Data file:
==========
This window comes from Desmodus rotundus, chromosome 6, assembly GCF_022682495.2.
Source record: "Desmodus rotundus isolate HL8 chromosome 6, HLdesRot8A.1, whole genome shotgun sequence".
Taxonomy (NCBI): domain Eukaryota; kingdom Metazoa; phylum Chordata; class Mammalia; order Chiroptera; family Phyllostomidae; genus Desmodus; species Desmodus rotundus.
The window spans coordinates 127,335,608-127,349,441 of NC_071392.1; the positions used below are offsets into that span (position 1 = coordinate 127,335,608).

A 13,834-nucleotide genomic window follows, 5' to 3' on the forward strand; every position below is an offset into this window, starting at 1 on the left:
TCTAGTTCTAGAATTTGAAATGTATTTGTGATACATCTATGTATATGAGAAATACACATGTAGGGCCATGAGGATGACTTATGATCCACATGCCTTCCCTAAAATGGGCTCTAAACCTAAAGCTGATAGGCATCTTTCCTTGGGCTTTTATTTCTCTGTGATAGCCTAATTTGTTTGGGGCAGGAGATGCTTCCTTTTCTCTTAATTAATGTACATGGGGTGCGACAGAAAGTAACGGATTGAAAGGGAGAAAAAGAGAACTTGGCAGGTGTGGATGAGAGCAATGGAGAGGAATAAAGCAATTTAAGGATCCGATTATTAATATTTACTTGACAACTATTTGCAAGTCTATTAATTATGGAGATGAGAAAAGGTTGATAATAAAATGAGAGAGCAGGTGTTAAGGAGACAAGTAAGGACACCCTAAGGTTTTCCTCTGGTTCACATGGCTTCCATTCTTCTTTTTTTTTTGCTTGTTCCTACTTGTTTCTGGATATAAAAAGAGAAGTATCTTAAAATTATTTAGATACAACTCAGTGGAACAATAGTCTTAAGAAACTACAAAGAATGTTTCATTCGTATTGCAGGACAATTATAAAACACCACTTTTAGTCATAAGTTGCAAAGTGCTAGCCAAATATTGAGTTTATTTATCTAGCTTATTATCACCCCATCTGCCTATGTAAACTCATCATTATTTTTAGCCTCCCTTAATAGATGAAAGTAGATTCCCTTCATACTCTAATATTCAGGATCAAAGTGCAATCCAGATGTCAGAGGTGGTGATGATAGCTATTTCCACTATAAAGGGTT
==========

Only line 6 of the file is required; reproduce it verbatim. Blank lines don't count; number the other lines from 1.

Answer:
TCTAGTTCTAGAATTTGAAATGTATTTGTGATACATCTATGTATATGAGAAATACACATGTAGGGCCATGAGGATGACTTATGATCCACATGCCTTCCCTAAAATGGGCTCTAAACCTAAAGCTGATAGGCATCTTTCCTTGGGCTTTTATTTCTCTGTGATAGCCTAATTTGTTTGGGGCAGGAGATGCTTCCTTTTCTCTTAATTAATGTACATGGGGTGCGACAGAAAGTAACGGATTGAAAGGGAGAAAAAGAGAACTTGGCAGGTGTGGATGAGAGCAATGGAGAGGAATAAAGCAATTTAAGGATCCGATTATTAATATTTACTTGACAACTATTTGCAAGTCTATTAATTATGGAGATGAGAAAAGGTTGATAATAAAATGAGAGAGCAGGTGTTAAGGAGACAAGTAAGGACACCCTAAGGTTTTCCTCTGGTTCACATGGCTTCCATTCTTCTTTTTTTTTTGCTTGTTCCTACTTGTTTCTGGATATAAAAAGAGAAGTATCTTAAAATTATTTAGATACAACTCAGTGGAACAATAGTCTTAAGAAACTACAAAGAATGTTTCATTCGTATTGCAGGACAATTATAAAACACCACTTTTAGTCATAAGTTGCAAAGTGCTAGCCAAATATTGAGTTTATTTATCTAGCTTATTATCACCCCATCTGCCTATGTAAACTCATCATTATTTTTAGCCTCCCTTAATAGATGAAAGTAGATTCCCTTCATACTCTAATATTCAGGATCAAAGTGCAATCCAGATGTCAGAGGTGGTGATGATAGCTATTTCCACTATAAAGGGTT